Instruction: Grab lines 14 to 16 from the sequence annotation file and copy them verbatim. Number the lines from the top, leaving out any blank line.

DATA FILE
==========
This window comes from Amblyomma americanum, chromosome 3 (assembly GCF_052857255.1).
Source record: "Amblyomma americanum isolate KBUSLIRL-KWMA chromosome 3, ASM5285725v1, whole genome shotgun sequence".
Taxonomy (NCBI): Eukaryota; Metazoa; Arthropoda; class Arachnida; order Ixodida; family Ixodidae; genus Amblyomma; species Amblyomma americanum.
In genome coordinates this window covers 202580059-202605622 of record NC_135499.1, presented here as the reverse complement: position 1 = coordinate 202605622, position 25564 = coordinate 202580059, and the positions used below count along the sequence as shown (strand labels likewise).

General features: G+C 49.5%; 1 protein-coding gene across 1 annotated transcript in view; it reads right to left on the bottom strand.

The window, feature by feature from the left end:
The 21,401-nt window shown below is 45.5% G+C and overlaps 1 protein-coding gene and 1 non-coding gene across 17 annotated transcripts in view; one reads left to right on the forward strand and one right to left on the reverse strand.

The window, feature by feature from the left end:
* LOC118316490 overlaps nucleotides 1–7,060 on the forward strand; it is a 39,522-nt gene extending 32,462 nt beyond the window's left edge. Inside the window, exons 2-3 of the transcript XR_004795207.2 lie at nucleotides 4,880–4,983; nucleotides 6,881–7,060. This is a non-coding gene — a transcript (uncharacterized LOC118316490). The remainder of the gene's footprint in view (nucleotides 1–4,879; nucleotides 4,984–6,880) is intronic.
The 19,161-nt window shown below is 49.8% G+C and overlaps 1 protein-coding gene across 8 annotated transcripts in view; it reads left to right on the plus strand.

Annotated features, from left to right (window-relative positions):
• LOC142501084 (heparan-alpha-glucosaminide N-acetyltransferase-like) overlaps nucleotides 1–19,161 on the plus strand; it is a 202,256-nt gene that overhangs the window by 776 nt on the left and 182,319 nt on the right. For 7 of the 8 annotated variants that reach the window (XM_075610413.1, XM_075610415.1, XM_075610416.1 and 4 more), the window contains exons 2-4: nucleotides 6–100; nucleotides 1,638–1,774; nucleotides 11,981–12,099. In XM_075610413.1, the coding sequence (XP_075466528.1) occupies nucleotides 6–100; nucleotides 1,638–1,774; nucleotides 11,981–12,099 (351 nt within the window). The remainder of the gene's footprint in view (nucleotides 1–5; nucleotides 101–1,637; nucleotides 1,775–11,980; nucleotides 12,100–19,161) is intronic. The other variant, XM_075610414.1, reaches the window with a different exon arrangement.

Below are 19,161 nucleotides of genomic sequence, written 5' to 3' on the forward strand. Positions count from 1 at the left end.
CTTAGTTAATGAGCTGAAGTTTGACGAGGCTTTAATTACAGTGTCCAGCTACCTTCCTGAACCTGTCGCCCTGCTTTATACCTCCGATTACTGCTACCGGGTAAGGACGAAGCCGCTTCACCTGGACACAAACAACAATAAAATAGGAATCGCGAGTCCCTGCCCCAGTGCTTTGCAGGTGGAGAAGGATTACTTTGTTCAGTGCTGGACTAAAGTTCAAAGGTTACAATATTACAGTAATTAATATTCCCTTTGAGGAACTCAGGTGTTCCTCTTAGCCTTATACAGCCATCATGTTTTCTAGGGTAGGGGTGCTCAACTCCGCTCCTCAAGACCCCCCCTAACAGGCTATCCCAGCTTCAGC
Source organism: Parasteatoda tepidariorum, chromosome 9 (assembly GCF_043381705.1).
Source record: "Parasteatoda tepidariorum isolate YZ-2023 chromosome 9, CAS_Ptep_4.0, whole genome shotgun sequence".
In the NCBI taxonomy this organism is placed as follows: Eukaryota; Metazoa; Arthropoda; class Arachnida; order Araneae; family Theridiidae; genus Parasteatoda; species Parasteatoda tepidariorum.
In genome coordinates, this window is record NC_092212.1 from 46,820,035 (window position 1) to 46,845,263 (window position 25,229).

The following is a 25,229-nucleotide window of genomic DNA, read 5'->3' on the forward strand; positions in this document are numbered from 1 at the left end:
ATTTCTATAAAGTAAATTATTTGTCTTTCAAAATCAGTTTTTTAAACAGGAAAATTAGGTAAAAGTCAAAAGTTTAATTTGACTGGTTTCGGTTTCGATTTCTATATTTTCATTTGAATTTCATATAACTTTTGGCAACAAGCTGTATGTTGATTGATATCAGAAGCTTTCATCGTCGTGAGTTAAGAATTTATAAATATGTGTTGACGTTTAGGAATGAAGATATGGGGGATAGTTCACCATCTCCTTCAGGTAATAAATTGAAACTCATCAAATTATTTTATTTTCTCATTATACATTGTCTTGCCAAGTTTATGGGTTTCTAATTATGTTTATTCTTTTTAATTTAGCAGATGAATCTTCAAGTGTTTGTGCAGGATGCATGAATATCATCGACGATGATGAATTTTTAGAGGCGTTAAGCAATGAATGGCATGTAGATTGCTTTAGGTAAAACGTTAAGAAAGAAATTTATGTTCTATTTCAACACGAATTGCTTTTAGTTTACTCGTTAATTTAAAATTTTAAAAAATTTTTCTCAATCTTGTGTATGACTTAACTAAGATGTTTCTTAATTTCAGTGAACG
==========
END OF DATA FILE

CTTAGTTAATGAGCTGAAGTTTGACGAGGCTTTAATTACAGTGTCCAGCTACCTTCCTGAACCTGTCGCCCTGCTTTATACCTCCGATTACTGCTACCGGGTAAGGACGAAGCCGCTTCACCTGGACACAAACAACAATAAAATAGGAATCGCGAGTCCCTGCCCCAGTGCTTTGCAGGTGGAGAAGGATTACTTTGTTCAGTGCTGGACTAAAGTTCAAAGGTTACAATATTACAGTAATTAATATTCCCTTTGAGGAACTCAGGTGTTCCTCTTAGCCTTATACAGCCATCATGTTTTCTAGGGTAGGGGTGCTCAACTCCGCTCCTCAAGACCCCCCCTAACAGGCTATCCCAGCTTCAGC
Source organism: Parasteatoda tepidariorum, chromosome 9 (assembly GCF_043381705.1).
Source record: "Parasteatoda tepidariorum isolate YZ-2023 chromosome 9, CAS_Ptep_4.0, whole genome shotgun sequence".